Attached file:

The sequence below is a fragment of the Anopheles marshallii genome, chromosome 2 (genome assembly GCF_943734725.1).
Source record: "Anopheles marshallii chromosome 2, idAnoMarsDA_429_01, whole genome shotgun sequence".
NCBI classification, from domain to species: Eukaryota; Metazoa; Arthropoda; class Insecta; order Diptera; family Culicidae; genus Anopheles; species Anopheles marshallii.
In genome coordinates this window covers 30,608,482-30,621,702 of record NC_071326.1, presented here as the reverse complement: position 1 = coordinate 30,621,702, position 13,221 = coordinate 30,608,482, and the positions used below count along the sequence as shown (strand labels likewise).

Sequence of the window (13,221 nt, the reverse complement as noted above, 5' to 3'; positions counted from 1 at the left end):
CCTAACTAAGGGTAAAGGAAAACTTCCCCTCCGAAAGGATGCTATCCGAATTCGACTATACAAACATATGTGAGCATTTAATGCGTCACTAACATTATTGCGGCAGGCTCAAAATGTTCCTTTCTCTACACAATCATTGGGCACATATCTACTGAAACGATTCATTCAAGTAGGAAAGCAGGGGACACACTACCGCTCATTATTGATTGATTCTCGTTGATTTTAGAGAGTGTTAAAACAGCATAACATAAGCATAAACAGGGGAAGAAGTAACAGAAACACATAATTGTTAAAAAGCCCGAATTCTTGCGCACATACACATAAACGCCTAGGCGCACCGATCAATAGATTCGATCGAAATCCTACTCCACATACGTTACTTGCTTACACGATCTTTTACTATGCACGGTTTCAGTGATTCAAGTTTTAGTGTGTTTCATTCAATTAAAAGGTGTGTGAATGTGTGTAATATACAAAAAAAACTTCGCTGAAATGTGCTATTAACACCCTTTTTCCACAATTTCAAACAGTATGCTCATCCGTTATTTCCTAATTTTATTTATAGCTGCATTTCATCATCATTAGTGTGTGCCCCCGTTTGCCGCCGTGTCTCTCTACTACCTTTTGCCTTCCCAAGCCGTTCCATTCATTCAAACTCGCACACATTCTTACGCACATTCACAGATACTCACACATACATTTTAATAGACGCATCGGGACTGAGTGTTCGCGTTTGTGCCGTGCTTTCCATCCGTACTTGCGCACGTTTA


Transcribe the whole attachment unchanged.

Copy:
The sequence below is a fragment of the Anopheles marshallii genome, chromosome 2 (genome assembly GCF_943734725.1).
Source record: "Anopheles marshallii chromosome 2, idAnoMarsDA_429_01, whole genome shotgun sequence".
NCBI classification, from domain to species: Eukaryota; Metazoa; Arthropoda; class Insecta; order Diptera; family Culicidae; genus Anopheles; species Anopheles marshallii.
In genome coordinates this window covers 30,608,482-30,621,702 of record NC_071326.1, presented here as the reverse complement: position 1 = coordinate 30,621,702, position 13,221 = coordinate 30,608,482, and the positions used below count along the sequence as shown (strand labels likewise).

Sequence of the window (13,221 nt, the reverse complement as noted above, 5' to 3'; positions counted from 1 at the left end):
CCTAACTAAGGGTAAAGGAAAACTTCCCCTCCGAAAGGATGCTATCCGAATTCGACTATACAAACATATGTGAGCATTTAATGCGTCACTAACATTATTGCGGCAGGCTCAAAATGTTCCTTTCTCTACACAATCATTGGGCACATATCTACTGAAACGATTCATTCAAGTAGGAAAGCAGGGGACACACTACCGCTCATTATTGATTGATTCTCGTTGATTTTAGAGAGTGTTAAAACAGCATAACATAAGCATAAACAGGGGAAGAAGTAACAGAAACACATAATTGTTAAAAAGCCCGAATTCTTGCGCACATACACATAAACGCCTAGGCGCACCGATCAATAGATTCGATCGAAATCCTACTCCACATACGTTACTTGCTTACACGATCTTTTACTATGCACGGTTTCAGTGATTCAAGTTTTAGTGTGTTTCATTCAATTAAAAGGTGTGTGAATGTGTGTAATATACAAAAAAAACTTCGCTGAAATGTGCTATTAACACCCTTTTTCCACAATTTCAAACAGTATGCTCATCCGTTATTTCCTAATTTTATTTATAGCTGCATTTCATCATCATTAGTGTGTGCCCCCGTTTGCCGCCGTGTCTCTCTACTACCTTTTGCCTTCCCAAGCCGTTCCATTCATTCAAACTCGCACACATTCTTACGCACATTCACAGATACTCACACATACATTTTAATAGACGCATCGGGACTGAGTGTTCGCGTTTGTGCCGTGCTTTCCATCCGTACTTGCGCACGTTTA